Home > Advanced, Excel VBA Resources, Factoid, VBA > Do you use protection? Really useful factoid – 002

Do you use protection? Really useful factoid – 002

We are all told that using protection is a good thing.  This applies to both real life and also programming, both in full OOP and the quasi OOP world of VBA / VB. It can be possible in some cases for your variables to be changed inside the sub / function you have called, even the ones one may have designated in your human mind as ‘input’ variables.   This can lead to odd behaviour and hard to find bugs.

So.. what am I going  on about?  Well I am talking about passing by value or by reference.  (Experienced VBA Programmers may want to skip this bit).   In VBA you can use two keywords ByRef or ByVal when defining your Sub or Function.   These determine what happens to the variables in the calling function.  This is the code area where some variables are passed into another function.

Let me give an example.

Public Sub Test()
    Dim Num1 As Long
    Dim Num2 As Long
    Dim Sum As Long

    'Note:  ***Don't declare in the style below*** .  Only Sum2 is a Long
    'Num3 & Num4 are both Variants.  You cannot chain assignments like C/C++/C#
    Dim Num3, Num4, Sum2 As Long

    Num1 = 5
    Num2 = 10
    Sum = -1

    Call AddingByValue(Num1, Num2, Sum)

    'Sum will not be changed as it is passed by Value
    Debug.Print "Value of Sum = " & Sum

    Call AddingByRef(Num1, Num2, Sum)

    'Sum will now be changed here in the 'calling function'
    'as it is passed by reference
    Debug.Print "Value of Sum = " & Sum

End Sub

Private Sub AddingByValue(ByVal Num1 As Long, ByVal Num2 As Long, ByVal Sum As Long)

    Sum = Num1 + Num2

End Sub

Private Sub AddingByRef(ByRef Num1 As Long, ByRef Num2 As Long, ByRef Sum As Long)

    Sum = Num1 + Num2

End Sub

Immediate Window

Value of Sum = -1
Value of Sum = 15

So now it should be clear what the difference is in passing by reference and by value. Passing by reference is the default behaviour for VBA.    I’d let that sink in for a moment.   So if you just write out a simple Sub, or more importantly are using one written by someone else that already exists in a Module then you may well be passing your variables ByRef without explicitly wanting to.  Consider the case below.

Public Sub Test2()
    Dim Num1 As Long
    Dim Num2 As Long
    Dim Sum As Long

    Num1 = 5: Num2 = 10

    Debug.Print "Pre Num1 = " & Num1 & ", Num2 = " & Num2 & ", Sum = " & Sum
    Call MaliciousAdding(Num1, Num2, Sum)
    Debug.Print "Post Num1 = " & Num1 & ", Num2 = " & Num2 & ", Sum = " & Sum

End Sub

Public Sub MaliciousAdding(Num1 As Long, Num2 As Long, Sum As Long)
    Sum = Num1 + Num2

    'Assuming the Sub is non trivial an accidental or intentional assignment may
    'be made to the input variables which is not clar on calling.
    Num1 = Num2
End Sub

Output in Immediate Window:

Pre Num1 = 5, Num2 = 10, Sum = 15
Post Num1 = 10, Num2 = 10, Sum = 15

So, we can see here that the input values have changed.  I have made things easy by calling the Sub MaliciousAdding and it doesn’t have very much in it to get confused about.  However, if this was an Enterprise scale workbook with many logic paths, not written by you, it is possible to imagine this happening in some cases?

This can be a real pain.  You probably don’t want to change the sub / function’s signature to make it safe in case some of this behaviour is expected by another caller elsewhere.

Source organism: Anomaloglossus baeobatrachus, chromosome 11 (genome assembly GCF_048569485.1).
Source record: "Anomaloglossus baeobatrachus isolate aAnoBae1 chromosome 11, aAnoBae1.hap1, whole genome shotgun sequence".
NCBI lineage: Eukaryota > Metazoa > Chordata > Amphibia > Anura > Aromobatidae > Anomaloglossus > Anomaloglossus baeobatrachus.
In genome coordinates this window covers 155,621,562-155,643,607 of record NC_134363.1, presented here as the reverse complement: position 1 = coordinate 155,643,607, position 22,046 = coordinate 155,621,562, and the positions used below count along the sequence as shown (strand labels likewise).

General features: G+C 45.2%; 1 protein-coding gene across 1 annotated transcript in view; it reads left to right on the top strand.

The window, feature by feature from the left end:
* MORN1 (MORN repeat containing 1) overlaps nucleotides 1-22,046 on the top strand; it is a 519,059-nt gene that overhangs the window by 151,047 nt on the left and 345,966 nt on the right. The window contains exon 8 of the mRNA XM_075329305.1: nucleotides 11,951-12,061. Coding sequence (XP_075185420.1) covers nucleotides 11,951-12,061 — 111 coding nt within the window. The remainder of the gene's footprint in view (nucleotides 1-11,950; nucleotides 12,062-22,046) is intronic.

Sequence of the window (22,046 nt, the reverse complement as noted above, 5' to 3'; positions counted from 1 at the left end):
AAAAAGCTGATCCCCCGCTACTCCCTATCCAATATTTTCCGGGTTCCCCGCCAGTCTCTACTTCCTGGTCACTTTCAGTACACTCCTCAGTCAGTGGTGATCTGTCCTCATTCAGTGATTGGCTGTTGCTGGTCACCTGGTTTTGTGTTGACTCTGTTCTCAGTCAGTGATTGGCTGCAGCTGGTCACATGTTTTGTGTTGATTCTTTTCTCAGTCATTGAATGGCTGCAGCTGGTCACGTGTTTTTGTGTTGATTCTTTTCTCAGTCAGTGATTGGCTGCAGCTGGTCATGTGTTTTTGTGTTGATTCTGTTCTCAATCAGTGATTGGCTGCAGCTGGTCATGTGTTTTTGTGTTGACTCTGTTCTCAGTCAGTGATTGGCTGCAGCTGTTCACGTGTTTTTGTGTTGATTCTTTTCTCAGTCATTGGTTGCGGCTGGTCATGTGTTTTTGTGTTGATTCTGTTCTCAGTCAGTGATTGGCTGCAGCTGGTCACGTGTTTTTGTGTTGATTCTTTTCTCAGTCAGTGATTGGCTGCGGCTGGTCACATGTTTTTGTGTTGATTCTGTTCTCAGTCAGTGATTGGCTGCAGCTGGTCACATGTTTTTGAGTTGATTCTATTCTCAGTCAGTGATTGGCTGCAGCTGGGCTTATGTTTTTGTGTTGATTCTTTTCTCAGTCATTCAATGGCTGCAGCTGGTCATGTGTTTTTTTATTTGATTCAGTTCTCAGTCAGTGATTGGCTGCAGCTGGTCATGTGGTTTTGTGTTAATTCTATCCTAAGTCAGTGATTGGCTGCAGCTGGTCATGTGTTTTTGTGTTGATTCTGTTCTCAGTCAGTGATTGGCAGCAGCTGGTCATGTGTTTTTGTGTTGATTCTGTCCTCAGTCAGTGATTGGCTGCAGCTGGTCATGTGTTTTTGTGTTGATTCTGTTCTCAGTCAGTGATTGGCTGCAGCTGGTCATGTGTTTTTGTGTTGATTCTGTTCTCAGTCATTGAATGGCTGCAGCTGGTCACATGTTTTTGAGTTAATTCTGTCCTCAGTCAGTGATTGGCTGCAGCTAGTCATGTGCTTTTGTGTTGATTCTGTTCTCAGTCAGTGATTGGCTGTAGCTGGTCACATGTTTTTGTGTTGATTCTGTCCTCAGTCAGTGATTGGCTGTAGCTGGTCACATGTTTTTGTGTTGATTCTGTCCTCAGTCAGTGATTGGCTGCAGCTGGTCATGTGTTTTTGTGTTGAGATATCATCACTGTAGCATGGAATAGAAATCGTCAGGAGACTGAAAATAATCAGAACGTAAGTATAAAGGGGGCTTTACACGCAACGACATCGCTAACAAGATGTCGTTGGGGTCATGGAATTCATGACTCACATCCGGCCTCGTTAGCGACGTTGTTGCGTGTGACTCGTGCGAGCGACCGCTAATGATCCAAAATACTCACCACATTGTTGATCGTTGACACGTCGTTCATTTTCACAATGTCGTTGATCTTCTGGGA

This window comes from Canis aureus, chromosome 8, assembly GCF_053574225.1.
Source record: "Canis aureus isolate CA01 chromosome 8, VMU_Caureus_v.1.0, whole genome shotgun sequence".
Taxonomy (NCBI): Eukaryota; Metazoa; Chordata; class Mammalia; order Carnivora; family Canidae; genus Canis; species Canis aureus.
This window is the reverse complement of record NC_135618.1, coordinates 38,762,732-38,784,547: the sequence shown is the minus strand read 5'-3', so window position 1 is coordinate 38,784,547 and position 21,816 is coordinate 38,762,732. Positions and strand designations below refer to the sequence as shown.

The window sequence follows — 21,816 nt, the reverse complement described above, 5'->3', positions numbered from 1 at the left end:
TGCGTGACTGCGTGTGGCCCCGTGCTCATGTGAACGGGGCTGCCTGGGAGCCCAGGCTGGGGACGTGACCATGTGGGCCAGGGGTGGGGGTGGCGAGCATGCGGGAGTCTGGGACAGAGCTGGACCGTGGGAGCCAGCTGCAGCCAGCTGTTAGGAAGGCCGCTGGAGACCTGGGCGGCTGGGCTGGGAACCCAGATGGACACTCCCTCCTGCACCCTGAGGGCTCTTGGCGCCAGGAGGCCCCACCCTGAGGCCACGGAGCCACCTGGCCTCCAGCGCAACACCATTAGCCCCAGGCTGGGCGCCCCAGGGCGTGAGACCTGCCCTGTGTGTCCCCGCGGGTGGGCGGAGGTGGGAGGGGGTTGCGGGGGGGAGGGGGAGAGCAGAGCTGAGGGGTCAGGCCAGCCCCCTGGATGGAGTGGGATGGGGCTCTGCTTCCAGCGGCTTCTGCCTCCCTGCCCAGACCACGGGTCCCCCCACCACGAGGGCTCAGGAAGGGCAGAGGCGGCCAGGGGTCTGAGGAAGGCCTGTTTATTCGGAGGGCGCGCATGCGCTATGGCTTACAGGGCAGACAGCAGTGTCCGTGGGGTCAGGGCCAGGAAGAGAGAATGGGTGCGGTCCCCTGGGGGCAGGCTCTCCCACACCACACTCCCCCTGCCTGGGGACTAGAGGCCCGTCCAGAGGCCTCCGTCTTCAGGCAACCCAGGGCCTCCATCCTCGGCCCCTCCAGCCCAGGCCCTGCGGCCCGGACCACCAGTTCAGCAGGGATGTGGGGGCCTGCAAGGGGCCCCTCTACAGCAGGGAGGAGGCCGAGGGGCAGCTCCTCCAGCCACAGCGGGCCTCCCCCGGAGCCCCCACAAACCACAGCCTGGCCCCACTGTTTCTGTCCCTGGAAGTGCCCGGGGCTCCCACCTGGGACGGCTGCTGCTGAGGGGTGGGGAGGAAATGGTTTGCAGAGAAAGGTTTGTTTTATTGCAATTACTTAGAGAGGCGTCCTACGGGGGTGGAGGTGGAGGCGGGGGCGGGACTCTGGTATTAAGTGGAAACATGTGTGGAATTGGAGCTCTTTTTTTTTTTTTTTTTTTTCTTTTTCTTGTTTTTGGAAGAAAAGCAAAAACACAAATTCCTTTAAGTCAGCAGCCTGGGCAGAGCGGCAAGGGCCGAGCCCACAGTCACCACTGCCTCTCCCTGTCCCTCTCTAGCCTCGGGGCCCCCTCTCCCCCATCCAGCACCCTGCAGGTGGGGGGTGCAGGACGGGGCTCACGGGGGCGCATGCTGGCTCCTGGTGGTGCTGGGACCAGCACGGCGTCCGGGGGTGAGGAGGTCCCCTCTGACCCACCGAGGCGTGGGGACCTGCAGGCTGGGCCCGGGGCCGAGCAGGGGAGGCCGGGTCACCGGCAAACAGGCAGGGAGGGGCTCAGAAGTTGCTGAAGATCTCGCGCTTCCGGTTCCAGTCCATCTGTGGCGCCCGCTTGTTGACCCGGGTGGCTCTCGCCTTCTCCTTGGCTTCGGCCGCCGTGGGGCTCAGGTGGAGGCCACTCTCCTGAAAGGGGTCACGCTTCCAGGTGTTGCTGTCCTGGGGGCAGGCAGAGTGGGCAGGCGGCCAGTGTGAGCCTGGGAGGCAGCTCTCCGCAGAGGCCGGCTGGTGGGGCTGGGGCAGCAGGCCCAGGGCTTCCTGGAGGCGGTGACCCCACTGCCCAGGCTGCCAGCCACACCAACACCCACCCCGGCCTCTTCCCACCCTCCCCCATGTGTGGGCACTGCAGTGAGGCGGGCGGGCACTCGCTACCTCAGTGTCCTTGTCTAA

Also it is a pain to have temp variables and to make checks before and after the call each time as this is wasteful, confusing and reduces code readability.

So, we can use a little known feature to give ourselves the needed protection.  

See below:

Public Sub Test2()

    Dim Num1 As Long
    Dim Num2 As Long
    Dim Sum As Long

    Num1 = 5: Num2 = 10

    Debug.Print "Pre Num1 = " & Num1 & ", Num2 = " & Num2 & ", Sum = " & Sum
    Call MaliciousAdding(Num1, Num2, Sum)
    Debug.Print "Post Num1 = " & Num1 & ", Num2 = " & Num2 & ", Sum = " & Sum

    Num1 = 5: Num2 = 10: Sum = 0

    Debug.Print "Pre Num1 = " & Num1 & ", Num2 = " & Num2 & ", Sum = " & Sum
    Call MaliciousAdding((Num1), (Num2), Sum)
    Debug.Print "Post Num1 = " & Num1 & ", Num2 = " & Num2 & ", Sum = " & Sum

End Sub

Output from Immediate Window:

Pre Num1 = 5, Num2 = 10, Sum = 0
Post Num1 = 10, Num2 = 10, Sum = 15
Pre Num1 = 5, Num2 = 10, Sum = 0
Post Num1 = 5, Num2 = 10, Sum = 15

So, we are using the same Sub, with the same signature as before but the input variables have been left alone this time.  If one surrounds their variable with parentheses inside the call VBA will always treat that (variable) as being passed by value, even if the called Sub / Function is specified as ByRef and makes changes inside itself.

This is a very useful function and if you are planning to use several subs / functions in a row with the same set of inputs, a lot of heart-ache can be avoided by judicious use of this feature to ensure that certain variables stay the way that you would like them.

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  1. dinesh
    January 10, 2011 at 4:14 pm

    Please contact me if you are looking for an excellent opportunity with financial company in NYC. They are looking for good vba/excel professionals.

    Thanks

    Dinesh

  2. Colan
    January 27, 2011 at 10:36 am

    Good stuff

  3. Jon
    April 21, 2011 at 2:32 pm

    I purposefully use byref when I have large data crunching projects that need to work quickly. I’ve found this increases the speed of the application significantly.

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